NASA experiment shows DNA sugars could be floating around in space
So far, Earth is the only place in the universe that we know for sure is home to life, but there's evidence that its chemical building blocks may start stacking up in space. Now, NASA astrophysicists have managed to create DNA sugars in a vacuum chamber that simulates interstellar space, and in follow-up studies found other sugar derivatives in meteorite samples.
Exactly how life got started on Earth remains a mystery, particularly the leap from non-living matter to living cells. The current leading theory is that surface hot springs or deep-sea hydrothermal vents provided the right conditions and ingredients to give birth to simple life, but there are still some plot holes to be patched up.
An emerging alternative is that Earth was merely the "oven" for the cake of life – the batter may have been mixed in space. It may sound far-fetched, but the evidence for this is growing. Light signatures of sugars and molecules with the right structure and geometry for life have been detected out in space, while water and compounds essential for life have been found in meteorites.
The new study adds to that evidence. Scientists from NASA's Ames Research Center set out to see whether DNA sugars could be created in interstellar space. To do so, they cooled an aluminum substance almost to absolute zero, and placed it in a vacuum chamber that recreated the conditions of deep space. Then, the team added a gas mixture of water vapor and methanol – components of the interstellar medium – and finally they beamed UV light into the chamber to mimic radiation from stars.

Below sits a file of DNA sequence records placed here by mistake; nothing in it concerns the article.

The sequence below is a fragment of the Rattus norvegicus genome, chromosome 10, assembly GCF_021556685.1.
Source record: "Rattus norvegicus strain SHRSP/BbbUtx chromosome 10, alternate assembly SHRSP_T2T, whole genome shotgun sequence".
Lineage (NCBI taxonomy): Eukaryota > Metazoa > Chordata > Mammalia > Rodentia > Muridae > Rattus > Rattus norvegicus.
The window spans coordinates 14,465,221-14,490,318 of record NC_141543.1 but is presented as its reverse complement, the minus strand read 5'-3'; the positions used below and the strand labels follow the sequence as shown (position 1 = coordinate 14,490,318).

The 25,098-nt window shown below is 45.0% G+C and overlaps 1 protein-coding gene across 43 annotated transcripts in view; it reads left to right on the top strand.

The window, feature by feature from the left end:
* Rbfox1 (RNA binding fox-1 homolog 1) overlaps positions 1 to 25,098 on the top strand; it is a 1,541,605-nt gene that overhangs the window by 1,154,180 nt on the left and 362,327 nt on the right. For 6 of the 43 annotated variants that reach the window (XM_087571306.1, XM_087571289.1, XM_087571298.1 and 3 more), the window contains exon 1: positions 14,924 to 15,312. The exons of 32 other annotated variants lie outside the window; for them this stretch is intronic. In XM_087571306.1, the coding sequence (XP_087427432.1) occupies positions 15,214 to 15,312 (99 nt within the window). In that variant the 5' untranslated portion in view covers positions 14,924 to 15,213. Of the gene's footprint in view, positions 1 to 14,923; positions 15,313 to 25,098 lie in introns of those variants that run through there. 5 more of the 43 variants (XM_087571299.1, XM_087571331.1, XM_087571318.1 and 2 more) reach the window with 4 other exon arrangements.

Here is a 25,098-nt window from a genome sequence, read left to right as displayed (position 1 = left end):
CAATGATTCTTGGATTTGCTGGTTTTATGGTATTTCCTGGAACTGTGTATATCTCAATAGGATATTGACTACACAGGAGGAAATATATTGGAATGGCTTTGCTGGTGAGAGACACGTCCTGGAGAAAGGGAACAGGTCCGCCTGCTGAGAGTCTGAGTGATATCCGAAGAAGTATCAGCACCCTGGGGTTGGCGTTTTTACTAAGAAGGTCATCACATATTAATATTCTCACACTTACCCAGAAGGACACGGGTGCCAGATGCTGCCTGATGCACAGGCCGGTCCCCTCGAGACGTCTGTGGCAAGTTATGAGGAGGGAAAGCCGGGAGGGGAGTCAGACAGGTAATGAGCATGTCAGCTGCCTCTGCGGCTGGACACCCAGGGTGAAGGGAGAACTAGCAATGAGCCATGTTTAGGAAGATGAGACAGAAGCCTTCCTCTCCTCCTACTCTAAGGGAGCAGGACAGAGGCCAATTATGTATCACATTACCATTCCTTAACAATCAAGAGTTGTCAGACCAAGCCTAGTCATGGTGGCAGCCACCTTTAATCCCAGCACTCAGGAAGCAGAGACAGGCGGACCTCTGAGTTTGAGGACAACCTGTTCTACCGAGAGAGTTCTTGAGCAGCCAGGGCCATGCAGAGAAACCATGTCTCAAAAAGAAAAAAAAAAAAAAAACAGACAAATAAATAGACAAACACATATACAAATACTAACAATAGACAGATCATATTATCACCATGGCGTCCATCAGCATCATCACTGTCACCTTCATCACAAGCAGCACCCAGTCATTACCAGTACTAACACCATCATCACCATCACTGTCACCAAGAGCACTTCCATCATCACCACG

Thanks to the extremely cold temperature, an icy layer was found to form on the aluminum, which was then warmed up by the UV radiation. The team then analyzed the substance and found that the sugar molecule 2-deoxyribose – which puts the D in DNA – had been created, along with several other sugar derivatives.
But just because these vital molecules can be created in the lab while simulating a deep space environment, doesn't necessarily mean that the process does happen in nature. To investigate, the team examined several carbonaceous meteorite samples and found traces of more simple deoxysugar acids and alcohols. Nothing as complex as 2-deoxyribose was found, but the team says this could be because they haven't checked many samples yet.
"For more than two decades we've asked ourselves if the chemistry we find in space can make the kinds of compounds essential to life," says Scott Sandford, an author of the study. "So far, we haven't picked a single broad set of molecules that can't be produced. The universe is an organic chemist. It has big beakers and lots of time — and the result is a lot of organic material, some of which is useful to life."
Finding these vital molecules in meteorites could help explain the origin of life on Earth, as well as ramping up the likelihood of it being widespread throughout the universe. Asteroids and comets could be exposed to this cosmic dust, going on to seed planets and moons with life as they crash to the surface.
"We don't yet know whether life is common in the universe, but we're pretty sure the presence of life's building blocks is not a limiting factor," says Michel Nuevo, lead author of the study.
The research was published in the journal Nature Communications.
Source: NASA Ames Research Center
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